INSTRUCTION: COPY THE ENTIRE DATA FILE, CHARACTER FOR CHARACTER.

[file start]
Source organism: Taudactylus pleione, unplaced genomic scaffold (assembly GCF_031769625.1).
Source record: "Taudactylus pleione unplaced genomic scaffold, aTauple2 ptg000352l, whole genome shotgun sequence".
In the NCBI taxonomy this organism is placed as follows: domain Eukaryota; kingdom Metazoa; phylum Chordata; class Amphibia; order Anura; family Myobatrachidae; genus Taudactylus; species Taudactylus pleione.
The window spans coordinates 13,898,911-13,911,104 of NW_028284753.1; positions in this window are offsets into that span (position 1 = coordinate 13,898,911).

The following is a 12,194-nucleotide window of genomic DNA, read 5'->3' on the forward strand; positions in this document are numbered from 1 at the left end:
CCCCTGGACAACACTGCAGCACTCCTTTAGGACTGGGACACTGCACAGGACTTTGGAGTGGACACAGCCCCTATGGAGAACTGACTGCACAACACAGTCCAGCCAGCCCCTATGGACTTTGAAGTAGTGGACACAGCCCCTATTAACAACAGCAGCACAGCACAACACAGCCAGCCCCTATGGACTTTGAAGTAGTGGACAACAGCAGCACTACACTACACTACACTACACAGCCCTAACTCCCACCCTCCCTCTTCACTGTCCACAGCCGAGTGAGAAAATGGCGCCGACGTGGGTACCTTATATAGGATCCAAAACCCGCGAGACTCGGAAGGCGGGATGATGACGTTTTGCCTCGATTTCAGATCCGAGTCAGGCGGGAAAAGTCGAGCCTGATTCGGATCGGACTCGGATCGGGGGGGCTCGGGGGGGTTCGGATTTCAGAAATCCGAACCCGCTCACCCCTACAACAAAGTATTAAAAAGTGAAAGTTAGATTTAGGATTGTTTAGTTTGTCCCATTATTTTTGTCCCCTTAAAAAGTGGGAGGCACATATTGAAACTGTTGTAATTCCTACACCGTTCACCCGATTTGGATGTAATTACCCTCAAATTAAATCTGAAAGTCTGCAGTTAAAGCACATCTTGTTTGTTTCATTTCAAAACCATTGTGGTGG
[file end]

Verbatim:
Source organism: Taudactylus pleione, unplaced genomic scaffold (assembly GCF_031769625.1).
Source record: "Taudactylus pleione unplaced genomic scaffold, aTauple2 ptg000352l, whole genome shotgun sequence".
In the NCBI taxonomy this organism is placed as follows: domain Eukaryota; kingdom Metazoa; phylum Chordata; class Amphibia; order Anura; family Myobatrachidae; genus Taudactylus; species Taudactylus pleione.
The window spans coordinates 13,898,911-13,911,104 of NW_028284753.1; positions in this window are offsets into that span (position 1 = coordinate 13,898,911).

The following is a 12,194-nucleotide window of genomic DNA, read 5'->3' on the forward strand; positions in this document are numbered from 1 at the left end:
CCCCTGGACAACACTGCAGCACTCCTTTAGGACTGGGACACTGCACAGGACTTTGGAGTGGACACAGCCCCTATGGAGAACTGACTGCACAACACAGTCCAGCCAGCCCCTATGGACTTTGAAGTAGTGGACACAGCCCCTATTAACAACAGCAGCACAGCACAACACAGCCAGCCCCTATGGACTTTGAAGTAGTGGACAACAGCAGCACTACACTACACTACACTACACAGCCCTAACTCCCACCCTCCCTCTTCACTGTCCACAGCCGAGTGAGAAAATGGCGCCGACGTGGGTACCTTATATAGGATCCAAAACCCGCGAGACTCGGAAGGCGGGATGATGACGTTTTGCCTCGATTTCAGATCCGAGTCAGGCGGGAAAAGTCGAGCCTGATTCGGATCGGACTCGGATCGGGGGGGCTCGGGGGGGTTCGGATTTCAGAAATCCGAACCCGCTCACCCCTACAACAAAGTATTAAAAAGTGAAAGTTAGATTTAGGATTGTTTAGTTTGTCCCATTATTTTTGTCCCCTTAAAAAGTGGGAGGCACATATTGAAACTGTTGTAATTCCTACACCGTTCACCCGATTTGGATGTAATTACCCTCAAATTAAATCTGAAAGTCTGCAGTTAAAGCACATCTTGTTTGTTTCATTTCAAAACCATTGTGGTGG